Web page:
Left of Centre
Matisyahu talks to Ruth Tyler
Originality – especially in a music world where the listening public are constantly force-fed or bombarded by increasingly bland, middle-of-the-road-please-the-masses ‘product’ that’s seen as a commodity rather than actual art – is a something of a strange concept. Sure, there are polarising figures the world over we love-to-hate, or simply just love – who are brilliantly creative (see: James Mercer or Thom York) or hacks posing as innovators (see: Chris Martin or Daniel Johns), but few come to us as fully formed and downright left-of-centre, as Matisyahu.
Born Matthew Miller (he took on Matisyahu the Hebrew name for Matthew after becoming observant) and brought up in Pennsylvania and New York, Matisyahu has tread an incredibly unique path in his artistic rise – one that can almost be surmised by a simple question. Whoever heard of a Hasidic Jewish reggae-hip hop rapper?
Sure, the white-boy rap path has been most famously sauntered along before by Beastie Boys, Ill Bill and MC Paul Barman, but none were so striking in their appearance. The fact that Matisyahu dresses and keeps his personal guise in accordance with his faith (dark jacket and pants, white shirt, hat, peyos, un-shaven beard) was alone enough to set him apart from music of the music industry. It is, after all, an industry brimming with nondescript indie-clones or factory-floor rock wannabes and cookie-cutter pop-types, and thus it’s understandable how Matisyahu quickly gained a wave of hyperbole following his emergence in 2004.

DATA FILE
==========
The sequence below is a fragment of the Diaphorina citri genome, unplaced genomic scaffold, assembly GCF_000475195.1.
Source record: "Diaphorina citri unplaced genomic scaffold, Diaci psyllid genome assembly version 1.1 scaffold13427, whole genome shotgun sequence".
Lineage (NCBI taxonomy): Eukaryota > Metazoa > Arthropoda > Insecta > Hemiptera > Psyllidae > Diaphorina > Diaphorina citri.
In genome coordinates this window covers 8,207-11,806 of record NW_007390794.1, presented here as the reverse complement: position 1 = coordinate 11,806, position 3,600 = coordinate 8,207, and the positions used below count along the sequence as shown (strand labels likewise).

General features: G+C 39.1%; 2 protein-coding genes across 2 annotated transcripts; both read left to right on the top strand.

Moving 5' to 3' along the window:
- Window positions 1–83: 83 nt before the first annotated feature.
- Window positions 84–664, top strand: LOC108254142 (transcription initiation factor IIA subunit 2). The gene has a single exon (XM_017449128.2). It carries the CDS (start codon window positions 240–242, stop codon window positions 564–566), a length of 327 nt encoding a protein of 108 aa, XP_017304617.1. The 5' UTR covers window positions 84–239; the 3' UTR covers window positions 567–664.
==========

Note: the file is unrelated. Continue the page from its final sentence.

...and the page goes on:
But the road from his debut Shake Off The Dust… Arise to his new album Light has been long, spiritually challenging and, in many ways, an inspiring journey.
“It was a really strange way that I came into music,” Matisyahu explains from a carpark in Minnesota, where he’s midway through a quick US tour. “Once I gave voice to it, the pit of emotions that I guess I knew was inside of me for a long time, the stream never really stopped.
“But,” he adds, “at first I didn’t really know how to approach music, you know?” he queries rhetorically. “People didn’t know what to make of me, and I was trying, as a young man, to form not just an idea of myself, but as myself as an artist. And, obviously, it was a very confusing time period, but making music was the ideal outlet for me to at least express frustration at life, and celebrate aspects of it.”
[to read the rest of the article, pick up this week's issue of The Brag]
What: Light is out through SonyBMG
When: August 12, 2009
Where: The Metro